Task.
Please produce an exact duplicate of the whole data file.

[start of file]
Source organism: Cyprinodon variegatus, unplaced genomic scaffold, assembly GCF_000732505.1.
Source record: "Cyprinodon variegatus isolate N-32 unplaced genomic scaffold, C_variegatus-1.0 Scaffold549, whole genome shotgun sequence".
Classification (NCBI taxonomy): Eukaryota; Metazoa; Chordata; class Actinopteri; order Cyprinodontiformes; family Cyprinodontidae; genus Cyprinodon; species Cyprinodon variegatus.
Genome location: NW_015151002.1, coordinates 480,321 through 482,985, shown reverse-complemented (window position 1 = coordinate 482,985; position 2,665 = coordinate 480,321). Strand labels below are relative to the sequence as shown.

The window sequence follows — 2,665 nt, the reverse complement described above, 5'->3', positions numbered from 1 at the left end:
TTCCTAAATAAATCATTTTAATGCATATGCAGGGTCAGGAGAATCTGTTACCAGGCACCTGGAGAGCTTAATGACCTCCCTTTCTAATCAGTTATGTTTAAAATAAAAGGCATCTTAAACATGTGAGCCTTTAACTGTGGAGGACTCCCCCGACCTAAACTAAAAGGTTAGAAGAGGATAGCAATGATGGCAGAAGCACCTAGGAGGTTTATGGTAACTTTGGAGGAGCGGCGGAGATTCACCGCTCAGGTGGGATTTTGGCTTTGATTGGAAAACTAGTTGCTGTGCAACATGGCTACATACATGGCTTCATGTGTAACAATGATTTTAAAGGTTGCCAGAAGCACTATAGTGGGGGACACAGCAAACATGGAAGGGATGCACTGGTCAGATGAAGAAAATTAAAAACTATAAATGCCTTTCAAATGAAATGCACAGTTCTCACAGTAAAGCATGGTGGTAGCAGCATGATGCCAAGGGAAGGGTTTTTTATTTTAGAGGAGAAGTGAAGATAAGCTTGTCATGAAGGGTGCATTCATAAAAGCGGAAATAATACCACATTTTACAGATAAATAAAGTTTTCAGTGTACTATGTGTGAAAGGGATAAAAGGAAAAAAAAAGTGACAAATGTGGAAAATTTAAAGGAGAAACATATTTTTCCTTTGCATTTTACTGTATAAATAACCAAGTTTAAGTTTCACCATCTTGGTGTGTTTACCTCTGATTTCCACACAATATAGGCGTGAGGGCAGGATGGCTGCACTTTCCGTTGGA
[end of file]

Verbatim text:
Source organism: Cyprinodon variegatus, unplaced genomic scaffold, assembly GCF_000732505.1.
Source record: "Cyprinodon variegatus isolate N-32 unplaced genomic scaffold, C_variegatus-1.0 Scaffold549, whole genome shotgun sequence".
Classification (NCBI taxonomy): Eukaryota; Metazoa; Chordata; class Actinopteri; order Cyprinodontiformes; family Cyprinodontidae; genus Cyprinodon; species Cyprinodon variegatus.
Genome location: NW_015151002.1, coordinates 480,321 through 482,985, shown reverse-complemented (window position 1 = coordinate 482,985; position 2,665 = coordinate 480,321). Strand labels below are relative to the sequence as shown.

The window sequence follows — 2,665 nt, the reverse complement described above, 5'->3', positions numbered from 1 at the left end:
TTCCTAAATAAATCATTTTAATGCATATGCAGGGTCAGGAGAATCTGTTACCAGGCACCTGGAGAGCTTAATGACCTCCCTTTCTAATCAGTTATGTTTAAAATAAAAGGCATCTTAAACATGTGAGCCTTTAACTGTGGAGGACTCCCCCGACCTAAACTAAAAGGTTAGAAGAGGATAGCAATGATGGCAGAAGCACCTAGGAGGTTTATGGTAACTTTGGAGGAGCGGCGGAGATTCACCGCTCAGGTGGGATTTTGGCTTTGATTGGAAAACTAGTTGCTGTGCAACATGGCTACATACATGGCTTCATGTGTAACAATGATTTTAAAGGTTGCCAGAAGCACTATAGTGGGGGACACAGCAAACATGGAAGGGATGCACTGGTCAGATGAAGAAAATTAAAAACTATAAATGCCTTTCAAATGAAATGCACAGTTCTCACAGTAAAGCATGGTGGTAGCAGCATGATGCCAAGGGAAGGGTTTTTTATTTTAGAGGAGAAGTGAAGATAAGCTTGTCATGAAGGGTGCATTCATAAAAGCGGAAATAATACCACATTTTACAGATAAATAAAGTTTTCAGTGTACTATGTGTGAAAGGGATAAAAGGAAAAAAAAAGTGACAAATGTGGAAAATTTAAAGGAGAAACATATTTTTCCTTTGCATTTTACTGTATAAATAACCAAGTTTAAGTTTCACCATCTTGGTGTGTTTACCTCTGATTTCCACACAATATAGGCGTGAGGGCAGGATGGCTGCACTTTCCGTTGGA